The Promise and Perils of AI-powered Home Ultrasound Devices

Home ultrasound makers are touting the merits of their devices. But what are the risks? An opinion piece by the head of healthcare technology at Informa Tech

Imagine a world where you can buy a clinical-grade medical scanner for the same price as a new TV. This scanner can fit in your pocket and it plugs straight into your phone. It can accurately image any organ in your body, in real-time. The scanner’s software computes clinical measurements that can identify various conditions, even where there are no symptoms.

Moreover, you do not need to be a trained professional to use it, because this scanner comes with AI-based software. This interactively guides you to acquire the correct image and also computes clinical measurements. What would be the implications of such a device for medicine?

This scenario is not hypothetical. It is precisely the vision of handheld ultrasound manufacturers such as Butterfly Network and Caption Health, which recently launched its home-based heart ultrasound service ‘Caption Care.’ AI is the key technology here because it is AI-based applications that enable untrained individuals to acquire the correct diagnostic images.

Let’s take cardiology as a key example because heart disease is the number one killer in the West. People may be entirely asymptomatic but have treatable atherosclerosis, meaning they are not aware they are at high risk. To be sure, early treatment could save lives.

Ultrasound is a type of imaging that has been shown to be effective for detecting atherosclerosis. Therefore, having a home ultrasound device could be of great clinical value. For people who live in a country with good health care, it comes in handy because they may not seek a heart scan at the hospital if they are asymptomatic or due to cost. If they live in a country with poor access to health care, home scanning may be the only realistic option.

But cardiology is only one example. There are many more situations where home ultrasound could be potentially valuable. So, home ultrasound can be seen as a powerful instantiation of how medical AI could revolutionize medicine. Major ultrasound manufacturers are keenly watching how this area develops.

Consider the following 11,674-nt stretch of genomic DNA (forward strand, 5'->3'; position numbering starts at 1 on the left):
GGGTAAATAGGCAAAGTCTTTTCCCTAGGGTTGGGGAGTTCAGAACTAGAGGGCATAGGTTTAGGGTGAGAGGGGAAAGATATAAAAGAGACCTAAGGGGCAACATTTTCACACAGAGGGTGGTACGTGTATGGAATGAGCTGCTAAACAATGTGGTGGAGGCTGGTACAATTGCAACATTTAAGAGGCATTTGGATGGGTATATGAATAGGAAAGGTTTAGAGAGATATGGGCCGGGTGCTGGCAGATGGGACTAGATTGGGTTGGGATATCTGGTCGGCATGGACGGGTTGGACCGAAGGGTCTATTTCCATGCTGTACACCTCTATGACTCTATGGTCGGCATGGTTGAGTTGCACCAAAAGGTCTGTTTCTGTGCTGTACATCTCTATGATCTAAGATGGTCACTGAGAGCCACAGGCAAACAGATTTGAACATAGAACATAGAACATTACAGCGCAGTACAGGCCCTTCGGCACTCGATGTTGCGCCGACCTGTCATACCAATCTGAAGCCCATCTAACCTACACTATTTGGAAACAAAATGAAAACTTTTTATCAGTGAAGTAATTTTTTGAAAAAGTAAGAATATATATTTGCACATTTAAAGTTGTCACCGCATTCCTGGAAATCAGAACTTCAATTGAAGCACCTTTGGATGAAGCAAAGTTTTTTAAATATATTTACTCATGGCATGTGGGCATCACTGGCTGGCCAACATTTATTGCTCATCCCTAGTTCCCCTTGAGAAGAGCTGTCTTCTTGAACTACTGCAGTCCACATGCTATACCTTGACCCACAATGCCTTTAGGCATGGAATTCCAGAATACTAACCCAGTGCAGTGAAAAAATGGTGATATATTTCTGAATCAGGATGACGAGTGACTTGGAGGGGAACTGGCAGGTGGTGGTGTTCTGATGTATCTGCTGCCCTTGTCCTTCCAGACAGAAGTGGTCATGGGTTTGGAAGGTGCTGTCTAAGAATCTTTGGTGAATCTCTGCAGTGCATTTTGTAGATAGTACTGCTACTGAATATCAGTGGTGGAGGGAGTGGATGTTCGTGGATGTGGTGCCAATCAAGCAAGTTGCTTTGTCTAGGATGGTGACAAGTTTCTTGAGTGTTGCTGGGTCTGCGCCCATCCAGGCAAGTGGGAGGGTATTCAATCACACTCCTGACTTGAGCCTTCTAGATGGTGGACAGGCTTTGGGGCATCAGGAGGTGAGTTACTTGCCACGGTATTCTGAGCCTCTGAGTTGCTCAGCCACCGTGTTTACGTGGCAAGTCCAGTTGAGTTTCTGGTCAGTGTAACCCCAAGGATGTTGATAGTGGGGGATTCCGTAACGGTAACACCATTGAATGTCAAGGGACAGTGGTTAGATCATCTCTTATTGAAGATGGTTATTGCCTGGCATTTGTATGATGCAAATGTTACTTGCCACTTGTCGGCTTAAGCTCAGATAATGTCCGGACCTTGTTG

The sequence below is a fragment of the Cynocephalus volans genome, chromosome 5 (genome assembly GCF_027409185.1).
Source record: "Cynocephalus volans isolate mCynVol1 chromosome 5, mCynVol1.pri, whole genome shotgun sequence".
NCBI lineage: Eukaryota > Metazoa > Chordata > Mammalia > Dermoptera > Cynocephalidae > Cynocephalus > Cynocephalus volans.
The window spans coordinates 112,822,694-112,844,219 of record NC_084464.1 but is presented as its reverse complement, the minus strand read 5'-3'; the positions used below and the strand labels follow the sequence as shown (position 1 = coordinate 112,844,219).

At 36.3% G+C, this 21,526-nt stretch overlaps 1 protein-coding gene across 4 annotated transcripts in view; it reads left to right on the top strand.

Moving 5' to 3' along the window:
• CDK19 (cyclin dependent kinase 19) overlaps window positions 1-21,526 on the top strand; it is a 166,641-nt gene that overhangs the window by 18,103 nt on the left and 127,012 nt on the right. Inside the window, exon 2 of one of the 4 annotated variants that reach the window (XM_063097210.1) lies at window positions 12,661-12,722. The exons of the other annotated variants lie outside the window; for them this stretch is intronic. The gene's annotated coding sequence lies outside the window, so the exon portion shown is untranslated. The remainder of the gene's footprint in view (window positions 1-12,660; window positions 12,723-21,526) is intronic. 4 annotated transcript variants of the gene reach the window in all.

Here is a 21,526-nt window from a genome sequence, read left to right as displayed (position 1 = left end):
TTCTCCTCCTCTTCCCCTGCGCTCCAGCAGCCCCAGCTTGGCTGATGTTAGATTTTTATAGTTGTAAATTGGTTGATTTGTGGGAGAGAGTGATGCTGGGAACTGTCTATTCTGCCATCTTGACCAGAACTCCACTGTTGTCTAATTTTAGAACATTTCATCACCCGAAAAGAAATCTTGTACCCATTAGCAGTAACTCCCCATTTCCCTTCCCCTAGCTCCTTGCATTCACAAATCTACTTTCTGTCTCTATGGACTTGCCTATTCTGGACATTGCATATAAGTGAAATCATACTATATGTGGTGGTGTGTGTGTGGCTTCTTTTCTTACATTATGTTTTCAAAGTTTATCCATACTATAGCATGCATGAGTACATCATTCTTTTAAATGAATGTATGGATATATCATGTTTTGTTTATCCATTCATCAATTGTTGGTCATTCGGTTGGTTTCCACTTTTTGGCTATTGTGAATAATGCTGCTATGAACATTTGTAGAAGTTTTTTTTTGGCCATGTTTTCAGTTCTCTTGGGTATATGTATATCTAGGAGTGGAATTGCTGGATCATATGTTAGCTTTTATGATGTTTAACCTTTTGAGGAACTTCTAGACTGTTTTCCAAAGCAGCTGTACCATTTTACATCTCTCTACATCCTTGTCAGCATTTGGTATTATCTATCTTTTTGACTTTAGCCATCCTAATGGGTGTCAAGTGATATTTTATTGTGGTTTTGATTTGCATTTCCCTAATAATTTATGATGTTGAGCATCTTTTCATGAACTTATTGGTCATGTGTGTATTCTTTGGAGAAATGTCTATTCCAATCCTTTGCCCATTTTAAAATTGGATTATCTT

It is worth noting that the ultrasound is the only type of medical imaging feasible for home use. A CT or MRI scanner costs millions, has dangerous radioactive sources or ultra-high magnetic fields and needs a special room and a team of radiographers and technicians to operate it. Ultrasound is the only foreseeable way one could have bona fide medical imaging in the home.

Hidden perils

Despite its potential value, home use of ultrasound is highly controversial. Some have argued that this is technology in the wrong hands and fraught with hidden dangers. The British Medical Ultrasound Society (BMUS) stated recently that “ultrasound equipment should only be used by properly trained professionals and only when an ultrasound examination is needed, either for clearly defined clinical reasons or for the training of health care professionals.” The group has been keen to point out that ultrasound involves small but real risks and therefore exposure should be “as low as reasonably achievable.”

What is the controversy? People may often assume that ultrasound scanning is risk-free, but this is not the case. Prolonged ultrasound exposure can cause bodily tissues to heat up by as much as 1.5 degrees Celsius (35 degrees Fahrenheit). Further, ultrasound exposure can cause small gas bubbles to appear in body tissue.

Moreover, there is a substantial body of literature indicating that ultrasound overexposure is associated with a range of symptoms including headaches, vertigo, fatigue and heating damage to the skin and even to the bones. Such issues must be taken seriously when considering home ultrasound use for monitoring fetal development, such as the effect of overexposure. To be sure, this issue is too new to have been properly researched. Perhaps the precautionary principle dictates that we should tread very carefully here.

This position represents a reasonable concern. The question then becomes, how far can ultrasound manufacturers go to address these kinds of concerns? Can they build in safety mechanisms to avoid or manage such dangers? How about systems to limit the number of minutes that a device can be used per day? Technically, such safety mechanisms may be very easy to implement. However, what is the risk of people trying to circumvent them? The history of medicine shows that innovations may have all sorts of unintended consequences. On the other hand, potential risks should not block all innovation.

Ultimately the degree to which such safety mechanisms can be implemented is a discussion between manufacturers and regulators. It is the hope of the manufacturers that safety features can be built into home ultrasound devices in the same way that they have been built into the kinds of defibrillators you may find outside your local convenience store or gym. In the past, a defibrillator in the wrong hands could be lethal. Now, sufficient safety mechanisms have been built into them so that their use by untrained individuals is no longer a concern.

In the context of home ultrasound, is following some precautionary principle too conservative, when the rates of preventable death are so high? This is the core of the current debate. The FDA is reviewing precisely the kinds of applications discussed here. Ultimately, this is an empirical question: The risks and benefits need to be assessed on the basis of research. 

About the Author(s)

Felix Beacher, head of Healthcare Tech at Informa Tech

Felix heads the Healthcare Technology team at Informa Tech. He has direct responsibility for the Ultrasound Intelligence Service and is currently working on Omdia's forthcoming intelligence service on medical AI.

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